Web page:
I want to help you with your infernal ache. I know the place where you can buy the best drugs.

The preceeding statements were made in my name, but I had nothing to do with them.

My email contact list was hijacked recently so everybody on it received messages about the secrets of sexual attraction, were told that sex is the only satisfaction, and advised that “OMG! I have never had such a long sex!” and “LOL! It’s the funniest thing in the world!”

Only it wasn’t funny at all. It was downright creepy. I got messages from so many people demanding to know what the hell going on. There’s nothing quite like having an ex-girlfriend writing to find out why you sent her an ad for cheap Viagra.

The only satisfaction for me would have been finding the idiots responsible for this spam-icide and inflicting them with an infernal ache that could never be cured—even with the best drugs.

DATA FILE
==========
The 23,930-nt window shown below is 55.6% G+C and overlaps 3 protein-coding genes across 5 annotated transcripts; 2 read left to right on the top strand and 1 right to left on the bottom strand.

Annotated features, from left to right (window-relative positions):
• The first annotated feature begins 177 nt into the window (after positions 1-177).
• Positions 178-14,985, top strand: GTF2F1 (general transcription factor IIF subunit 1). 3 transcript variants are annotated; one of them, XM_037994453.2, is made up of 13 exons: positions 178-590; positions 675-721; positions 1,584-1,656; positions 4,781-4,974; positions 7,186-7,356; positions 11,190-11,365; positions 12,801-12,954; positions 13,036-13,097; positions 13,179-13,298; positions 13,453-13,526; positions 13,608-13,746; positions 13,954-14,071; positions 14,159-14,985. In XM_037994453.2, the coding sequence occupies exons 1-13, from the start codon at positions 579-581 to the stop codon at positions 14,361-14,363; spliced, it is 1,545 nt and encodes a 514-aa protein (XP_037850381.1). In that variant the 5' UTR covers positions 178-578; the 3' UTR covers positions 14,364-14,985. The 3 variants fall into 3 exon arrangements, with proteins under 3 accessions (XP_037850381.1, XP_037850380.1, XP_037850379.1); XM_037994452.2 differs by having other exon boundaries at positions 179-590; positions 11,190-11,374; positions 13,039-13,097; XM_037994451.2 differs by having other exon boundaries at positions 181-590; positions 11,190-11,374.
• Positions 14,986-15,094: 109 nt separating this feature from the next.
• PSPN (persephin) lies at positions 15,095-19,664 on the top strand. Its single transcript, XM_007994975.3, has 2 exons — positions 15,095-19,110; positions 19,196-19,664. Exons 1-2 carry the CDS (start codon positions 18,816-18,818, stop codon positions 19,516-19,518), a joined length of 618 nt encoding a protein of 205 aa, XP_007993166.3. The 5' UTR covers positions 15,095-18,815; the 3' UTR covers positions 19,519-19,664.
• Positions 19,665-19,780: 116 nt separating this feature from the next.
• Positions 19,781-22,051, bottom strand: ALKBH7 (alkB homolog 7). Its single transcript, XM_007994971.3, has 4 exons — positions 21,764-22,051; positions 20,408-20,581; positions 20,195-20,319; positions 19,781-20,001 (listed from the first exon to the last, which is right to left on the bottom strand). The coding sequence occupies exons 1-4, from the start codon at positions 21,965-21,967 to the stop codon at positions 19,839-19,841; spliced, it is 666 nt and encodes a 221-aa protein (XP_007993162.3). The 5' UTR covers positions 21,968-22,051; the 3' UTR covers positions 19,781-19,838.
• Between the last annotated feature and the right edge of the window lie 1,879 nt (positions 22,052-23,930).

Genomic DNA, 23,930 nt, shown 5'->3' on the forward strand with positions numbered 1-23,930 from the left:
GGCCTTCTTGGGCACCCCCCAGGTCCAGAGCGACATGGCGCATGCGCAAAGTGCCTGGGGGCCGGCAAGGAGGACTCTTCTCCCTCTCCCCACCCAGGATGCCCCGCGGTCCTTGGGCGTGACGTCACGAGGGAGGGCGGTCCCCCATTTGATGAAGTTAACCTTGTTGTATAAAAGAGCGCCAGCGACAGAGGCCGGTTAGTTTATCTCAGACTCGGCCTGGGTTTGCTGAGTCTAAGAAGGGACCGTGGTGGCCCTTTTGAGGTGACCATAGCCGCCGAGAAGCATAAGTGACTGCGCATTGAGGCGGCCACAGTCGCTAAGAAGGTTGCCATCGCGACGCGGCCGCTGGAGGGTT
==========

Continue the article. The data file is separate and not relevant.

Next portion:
I changed my email password as soon as I learned what was going on. I sent out emails explaining the situation, but I realized that there were a number of people on my contact list with whom I have had no contact at all. I’m not even sure who some of them are.

I suspect that this breach may have occurred during my vacation when I was using various hotel computers. That’ll teach me to monkey around with the Internet while I’m traveling.

A recent New York Times article said spam is still on the menu, despite filtering technologies, legal investigations, and convictions.

“Seven years after the famous prediction by Bill Gates, then chairman of Microsoft, that spam would be eradicated in just two years,” the story said, “about 90 percent of all e-mail is spam.”